A Global Privacy Enforcement Network (GPEN) was established in 2010 (GPEN, 2017) composed of 60 global privacy regulators. These experts cautioned that teaching platforms that are internet-based can put students at risk for the disclosure of their personal information. In a 2017 review, GPEN found that most online educational apps required teachers and students to provide their emails to access a particular educational service or app, thereby providing a link to their PII. Only one-third of the educational apps reviewed allowed the teachers to create virtual classes where students’ identities could be masked (GPEN, 2017). Although teachers complied with requests to provide the students’ actual names, they found that it was difficult to delete these class lists at the end of term. While most of the online educational services restrict access to student data, almost one-third of the educational apps reviewed in the GPEN sweep did not provide helpful ways for students to opt-out or to block third party access to their data (GPEN, 2017) taking away their right to make a privacy decision, let alone an informed privacy decision.

The findings of the GPEN sweep are understandable given the speed at which educational apps have proliferated. The curriculum has not been able to keep pace. There are a number of key understandings that have not been a part of the school curriculum for generations of digital users. According to a Canadian policy brief (Bradshaw et al., 2013), here are some examples:

  1. Personally-identifiable information (PII) – Students should also understand what constitutes PII as this can vary from person to person. Bradshaw et al. (2013) identified four common categories of privacy-sensitive information:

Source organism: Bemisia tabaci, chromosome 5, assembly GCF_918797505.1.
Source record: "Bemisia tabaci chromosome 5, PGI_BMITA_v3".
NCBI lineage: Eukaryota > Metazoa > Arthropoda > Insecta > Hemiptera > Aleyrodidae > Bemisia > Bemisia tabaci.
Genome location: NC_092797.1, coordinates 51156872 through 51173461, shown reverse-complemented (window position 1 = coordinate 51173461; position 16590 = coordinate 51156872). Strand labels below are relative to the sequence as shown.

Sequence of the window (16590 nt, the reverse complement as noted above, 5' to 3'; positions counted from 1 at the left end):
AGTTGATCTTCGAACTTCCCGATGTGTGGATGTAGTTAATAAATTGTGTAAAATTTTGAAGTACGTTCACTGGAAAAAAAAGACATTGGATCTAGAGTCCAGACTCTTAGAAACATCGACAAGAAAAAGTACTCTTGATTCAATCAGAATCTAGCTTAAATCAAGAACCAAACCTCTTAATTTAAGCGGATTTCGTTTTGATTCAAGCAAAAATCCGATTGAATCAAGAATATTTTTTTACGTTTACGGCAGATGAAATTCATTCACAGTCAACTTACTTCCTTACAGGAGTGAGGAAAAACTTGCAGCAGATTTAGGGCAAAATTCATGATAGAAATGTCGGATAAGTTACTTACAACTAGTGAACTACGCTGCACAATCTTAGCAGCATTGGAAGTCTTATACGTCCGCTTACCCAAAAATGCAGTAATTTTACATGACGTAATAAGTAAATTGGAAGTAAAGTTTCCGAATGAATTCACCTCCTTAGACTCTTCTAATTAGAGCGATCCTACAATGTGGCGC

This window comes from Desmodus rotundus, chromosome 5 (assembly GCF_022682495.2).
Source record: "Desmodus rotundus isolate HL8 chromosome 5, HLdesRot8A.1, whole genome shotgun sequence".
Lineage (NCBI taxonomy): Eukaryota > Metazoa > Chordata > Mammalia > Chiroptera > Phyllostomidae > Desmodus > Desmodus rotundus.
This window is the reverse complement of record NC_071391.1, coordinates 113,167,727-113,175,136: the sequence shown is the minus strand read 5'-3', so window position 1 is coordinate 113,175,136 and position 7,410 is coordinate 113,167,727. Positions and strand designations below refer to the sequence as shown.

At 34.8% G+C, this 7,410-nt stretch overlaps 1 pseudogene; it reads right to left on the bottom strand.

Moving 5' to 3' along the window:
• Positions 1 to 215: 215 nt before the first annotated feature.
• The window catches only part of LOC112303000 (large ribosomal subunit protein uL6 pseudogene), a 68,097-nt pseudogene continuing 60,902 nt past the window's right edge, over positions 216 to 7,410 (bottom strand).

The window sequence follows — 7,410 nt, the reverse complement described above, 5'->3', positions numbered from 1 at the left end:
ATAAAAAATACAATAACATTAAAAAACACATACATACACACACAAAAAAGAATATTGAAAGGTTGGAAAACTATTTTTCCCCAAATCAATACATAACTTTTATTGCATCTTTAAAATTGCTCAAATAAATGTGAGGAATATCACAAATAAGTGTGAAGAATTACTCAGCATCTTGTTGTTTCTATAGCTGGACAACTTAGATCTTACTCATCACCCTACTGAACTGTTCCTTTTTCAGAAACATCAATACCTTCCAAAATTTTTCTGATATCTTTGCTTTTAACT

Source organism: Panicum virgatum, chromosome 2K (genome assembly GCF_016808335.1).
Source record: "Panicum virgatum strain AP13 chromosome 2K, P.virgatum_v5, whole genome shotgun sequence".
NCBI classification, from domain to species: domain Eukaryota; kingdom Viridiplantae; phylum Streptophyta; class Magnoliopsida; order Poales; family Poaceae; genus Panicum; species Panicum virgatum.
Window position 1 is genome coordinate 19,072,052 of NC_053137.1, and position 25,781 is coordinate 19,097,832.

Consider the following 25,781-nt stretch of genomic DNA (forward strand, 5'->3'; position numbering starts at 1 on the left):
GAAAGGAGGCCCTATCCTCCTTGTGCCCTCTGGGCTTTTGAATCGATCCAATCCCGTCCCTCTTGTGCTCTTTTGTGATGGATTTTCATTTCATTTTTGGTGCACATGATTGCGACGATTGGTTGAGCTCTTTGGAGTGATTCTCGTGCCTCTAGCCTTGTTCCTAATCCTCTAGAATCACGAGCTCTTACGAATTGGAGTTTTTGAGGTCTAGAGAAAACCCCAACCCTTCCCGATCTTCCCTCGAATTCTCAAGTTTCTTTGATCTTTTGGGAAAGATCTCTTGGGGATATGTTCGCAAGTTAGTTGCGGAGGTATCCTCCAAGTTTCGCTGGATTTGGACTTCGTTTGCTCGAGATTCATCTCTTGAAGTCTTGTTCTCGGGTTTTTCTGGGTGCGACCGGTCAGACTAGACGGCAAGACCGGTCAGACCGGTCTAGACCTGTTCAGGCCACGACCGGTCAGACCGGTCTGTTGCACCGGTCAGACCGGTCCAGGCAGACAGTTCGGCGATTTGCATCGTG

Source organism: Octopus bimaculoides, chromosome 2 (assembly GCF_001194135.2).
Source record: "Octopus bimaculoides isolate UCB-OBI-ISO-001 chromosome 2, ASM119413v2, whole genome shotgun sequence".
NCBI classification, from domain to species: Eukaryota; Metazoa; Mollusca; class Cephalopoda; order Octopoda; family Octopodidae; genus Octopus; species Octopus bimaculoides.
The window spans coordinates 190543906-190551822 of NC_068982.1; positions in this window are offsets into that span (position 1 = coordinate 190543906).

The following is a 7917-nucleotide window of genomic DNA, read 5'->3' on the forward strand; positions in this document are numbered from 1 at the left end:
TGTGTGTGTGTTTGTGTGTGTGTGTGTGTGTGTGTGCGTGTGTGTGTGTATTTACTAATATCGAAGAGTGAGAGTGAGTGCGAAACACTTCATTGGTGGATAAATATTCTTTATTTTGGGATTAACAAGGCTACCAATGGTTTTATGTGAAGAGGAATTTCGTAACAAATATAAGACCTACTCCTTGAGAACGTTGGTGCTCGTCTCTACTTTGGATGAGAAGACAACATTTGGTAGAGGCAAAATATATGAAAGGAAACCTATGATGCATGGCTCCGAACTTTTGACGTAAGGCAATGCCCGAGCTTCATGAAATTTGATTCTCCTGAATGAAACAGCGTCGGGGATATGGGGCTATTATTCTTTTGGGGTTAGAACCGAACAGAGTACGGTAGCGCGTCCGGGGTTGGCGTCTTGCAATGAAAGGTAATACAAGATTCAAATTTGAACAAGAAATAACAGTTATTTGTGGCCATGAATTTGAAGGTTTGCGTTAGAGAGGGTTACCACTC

• Personally-identifiable information: such as the name of the user, credit card numbers and IP addresses.
    • Lifestyle information: such as race, religion, relationship status, sexual orientation, political affiliations, friends and family members.
    • Behavioural data: such as viewing habits, websites visited and time spent; online purchases, store loyalty programs and credit cards.
    • Unique device identifiers: such as user location, determined by globally unique identifiers connected to mobile devices.
  2. Passive data capture: Students, teachers and parents need to understand different forms of data capture. Passive capture happens when data is taken without the knowledge of the person. Other data is shared with permission.
    Note. Free WiFi inside, by B. Herman, 2018.

    In the present era, it is sometimes hard to distinguish between these two. For example, if a person wishes to use the store’s wifi, they might click-through the privacy agreement without reading it. By doing this, they are agreeing to broader data capture, such as where they pause in the store to look at merchandise. Some third-party applications that collect student data may require parents to click through the privacy agreements. These agreements tend to be long and difficult to understand. This prevents parents from gaining a clear and concise explanation of the implications of sharing their children’s data.

  3. Data recombination: While people are generally careful about sharing their credit card information and personal identifiers, they may not be aware that they are also passively sharing other information that can reveal their identity. For example, small amounts of simple demographic information can be recombined in order to identify a person uniquely. In one study, postal code, date of birth and gender were combined to identify 87% of Americans uniquely (Sweeney, 2004). Movie preferences can generate similar identifications (Ohm, 2010). This is a consequence of data recombination that occurs when large amounts of data are collected and sold in a largely unregulated online marketplace.